Merchant-acquirers and independent sales organizations are finding it harder to recoup the costs of signing up new merchant accounts, which are lately going as high as $1,500 per account, First Annapolis Consulting Inc. says.
The Linthicum, Md., firm, which keeps tabs on acquirers and ISOs through surveys it conducts for its own research purposes, also says its latest survey, conducted this year and asking about 2000 pricing, found that heated competition among acquirers has led to a convergence in the fees they charge their small to midsize merchants. To a much greater degree than in 1999, acquirers have gravitated to the same price points on key fee items, said Charles Marc Abbey, a partner at First Annapolis.
Thirty-eight acquirers and ISOs, both of which hook up retailers to the credit card acceptance networks, participated in First Annapolis latest survey. It found that Visa U.S.A., MasterCard International, and American Express Co. per-transaction prices were mostly ranging from 10 to 25 cents, and that most acquirers were not charging a separate fee for the initial credit card transaction authorization.
Other fees, including those for PIN debit and automated teller machine transactions, were greater than 10 cents, the firm said in a July 6 release that gives some of the survey findings. The interchange downgrade fee, which is charged when a card cannot be swiped, either because of a power outage or a broken terminal, usually exceeded 50 basis points. In addition to these fees, merchant-acquirers typically added roughly 9 basis points to the discount fee Visa, MasterCard, and American Express charge for each transaction.
First Annapolis does not sell reports of its survey findings. But part of its agreement with participating acquirers is that all that return a completed survey get to peek at the results. This has boosted the questionnaires response rates, the firm says.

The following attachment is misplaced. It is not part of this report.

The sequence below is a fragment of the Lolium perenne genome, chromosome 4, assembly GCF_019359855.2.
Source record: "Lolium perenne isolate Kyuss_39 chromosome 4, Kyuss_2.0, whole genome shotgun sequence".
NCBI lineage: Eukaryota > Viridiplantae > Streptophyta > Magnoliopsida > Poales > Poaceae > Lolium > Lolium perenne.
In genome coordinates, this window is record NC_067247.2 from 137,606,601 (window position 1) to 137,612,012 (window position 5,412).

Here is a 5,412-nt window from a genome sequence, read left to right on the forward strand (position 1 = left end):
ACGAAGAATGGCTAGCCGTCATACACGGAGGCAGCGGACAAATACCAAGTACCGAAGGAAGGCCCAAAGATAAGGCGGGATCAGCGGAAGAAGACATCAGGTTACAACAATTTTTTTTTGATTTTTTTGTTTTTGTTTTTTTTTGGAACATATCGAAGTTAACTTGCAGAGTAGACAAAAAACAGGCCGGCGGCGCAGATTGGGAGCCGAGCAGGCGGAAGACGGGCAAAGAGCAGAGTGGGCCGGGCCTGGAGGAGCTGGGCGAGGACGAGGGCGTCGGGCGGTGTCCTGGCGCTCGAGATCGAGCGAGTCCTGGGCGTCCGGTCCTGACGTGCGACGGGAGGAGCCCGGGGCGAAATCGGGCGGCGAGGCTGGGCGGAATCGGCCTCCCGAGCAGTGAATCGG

Everyone wants this info to know the price points, said Barry L. Davis, a senior consultant at First Annapolis. Most ISOs are going after smaller merchants. They want to know if price points have changed.
The survey results come in the form of price ranges rather than averages, because the participants are afraid they might help the competition if they get specific in their answers.
Though pricing is becoming more standardized for small and midsize merchants, their monthly statements from their acquirers are becoming more complicated, and acquirers frequently price services in different configurations. This a la mode pricing has helped acquirers to maintain profitability, though it does lead to more merchant confusion, Mr. Davis said. There are a lot of sales reps who try to educate the merchant.
Acquirers sales efforts focus on smaller merchants because those are the most profitable accounts; the fees can be marked up more.
With larger merchants, the fee is exactly what Visa and MasterCard charge, with no margin to the acquirer, Mr. Davis said. For regional merchants there is a little bit of a markup. On such accounts the acquirers profit comes mainly from the transaction fee added to each transaction.
Though smaller merchants offer a better possibility for profits, the acquirers will continue to seek ways to cut the costs of selling to thousands of far-flung retailers who may operate only a store or two, Mr. Davis said.
Its a fine balance that sales reps have to maintain when it comes to educating the merchant and getting the sale as quickly as possible, he said.